MEDIA RELEASE: The federal debt-ceiling deal is a bad deal for North Carolina
Deal will adversely impact communities and the state’s economy by cutting support for critical public investments
RALEIGH (Aug. 30, 2011) – The recent federal debt-ceiling deal is a bad deal for North Carolina, with cuts directly impacting communities and the state’s economy, according to a report released this morning.
North Carolinians are still struggling to recover from the Great Recession, but the debt deal threatens to slow the state’s already-weak economic recovery, according to the new report by the North Carolina Budget & Tax Center. The debt deal will force cuts to critical federal investments, including education, job retraining, health services, maintenance and improvements to roads and bridges, and research for innovation and growth for a 21st century economy. To make matters worse, the deal ignored the country’s highest priority by neglecting to include any efforts to put people back to work across the state, the report says.
If the Supercommittee process fails, across-the board cuts of $1 trillion over nine years will put an enormous burden on the same public investments and services affected by the first round of debt-deal cuts, the report states. In North Carolina, funding for public schools, housing, maternal care, early childhood education, worker retraining and science research will all be in competition with one another for an ever-shrinking amount of funds starting in 2013.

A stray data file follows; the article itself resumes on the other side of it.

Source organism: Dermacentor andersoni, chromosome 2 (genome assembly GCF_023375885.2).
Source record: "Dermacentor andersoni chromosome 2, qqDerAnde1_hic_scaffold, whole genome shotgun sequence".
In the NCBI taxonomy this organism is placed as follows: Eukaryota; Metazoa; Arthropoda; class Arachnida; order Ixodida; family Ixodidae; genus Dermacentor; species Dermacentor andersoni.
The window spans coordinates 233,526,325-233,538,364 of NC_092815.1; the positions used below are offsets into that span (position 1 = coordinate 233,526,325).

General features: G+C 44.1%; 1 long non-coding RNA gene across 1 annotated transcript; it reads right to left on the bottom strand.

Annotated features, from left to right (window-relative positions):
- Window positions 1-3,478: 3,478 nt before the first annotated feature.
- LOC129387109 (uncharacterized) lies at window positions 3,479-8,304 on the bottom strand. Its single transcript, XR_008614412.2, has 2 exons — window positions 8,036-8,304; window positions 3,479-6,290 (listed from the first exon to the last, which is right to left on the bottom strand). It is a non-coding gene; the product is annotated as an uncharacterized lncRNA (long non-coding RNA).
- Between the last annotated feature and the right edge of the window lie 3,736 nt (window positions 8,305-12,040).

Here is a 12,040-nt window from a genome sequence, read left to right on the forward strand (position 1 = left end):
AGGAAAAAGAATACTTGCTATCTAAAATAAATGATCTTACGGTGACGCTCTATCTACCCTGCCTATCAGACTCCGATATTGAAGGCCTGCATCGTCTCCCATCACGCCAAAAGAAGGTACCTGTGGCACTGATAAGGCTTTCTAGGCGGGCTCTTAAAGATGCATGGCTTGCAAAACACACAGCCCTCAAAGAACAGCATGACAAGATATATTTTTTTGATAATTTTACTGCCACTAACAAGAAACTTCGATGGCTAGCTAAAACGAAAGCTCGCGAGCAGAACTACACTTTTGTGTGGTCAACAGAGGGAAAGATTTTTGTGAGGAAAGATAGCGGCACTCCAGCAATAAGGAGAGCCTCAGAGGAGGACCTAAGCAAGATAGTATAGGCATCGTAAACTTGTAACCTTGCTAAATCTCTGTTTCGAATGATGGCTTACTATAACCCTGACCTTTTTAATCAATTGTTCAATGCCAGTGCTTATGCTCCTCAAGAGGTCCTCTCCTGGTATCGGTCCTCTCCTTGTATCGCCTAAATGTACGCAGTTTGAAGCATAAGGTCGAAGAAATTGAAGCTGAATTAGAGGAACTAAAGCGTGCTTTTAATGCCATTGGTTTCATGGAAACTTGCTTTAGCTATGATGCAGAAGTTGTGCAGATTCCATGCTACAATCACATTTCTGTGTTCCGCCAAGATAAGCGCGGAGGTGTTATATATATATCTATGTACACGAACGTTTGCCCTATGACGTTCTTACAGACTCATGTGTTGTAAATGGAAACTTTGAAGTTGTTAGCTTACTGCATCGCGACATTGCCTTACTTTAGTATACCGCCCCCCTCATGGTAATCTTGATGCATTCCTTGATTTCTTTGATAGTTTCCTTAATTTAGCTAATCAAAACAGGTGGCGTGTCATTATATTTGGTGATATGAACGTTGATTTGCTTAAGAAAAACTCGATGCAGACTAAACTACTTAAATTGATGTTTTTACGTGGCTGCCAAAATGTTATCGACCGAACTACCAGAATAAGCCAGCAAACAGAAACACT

The debt deal’s potential cuts to national defense, the report says, are likely to hit North Carolina’s military communities – and the state’s economy – especially hard. Major cuts to the military will occur if the Supercommittee fails to take a balanced approach, and the impact of these cuts will be felt across North Carolina, as the military’s presence in the state accounts, directly and indirectly, for roughly one in ten jobs.
“These harmful consequences underscore the need for the Supercommittee to take a balanced approach to reducing the long-term deficit,” said Edwin McLenaghan, a policy analyst with the Budget & Tax Center and author of the report. “They must also implement concrete measures that will boost the economy and create good jobs for the millions of Americans – and half-million North Carolinians – who are still struggling to find work.”
FOR MORE INFORMATION, CONTACT: Edwin McLenaghan, Policy Analyst, Budget & Tax Center, email@example.com, 919.856.3192; Jeff Shaw, director of communications, NC Justice Center, firstname.lastname@example.org, 503.551.3615 (mobile).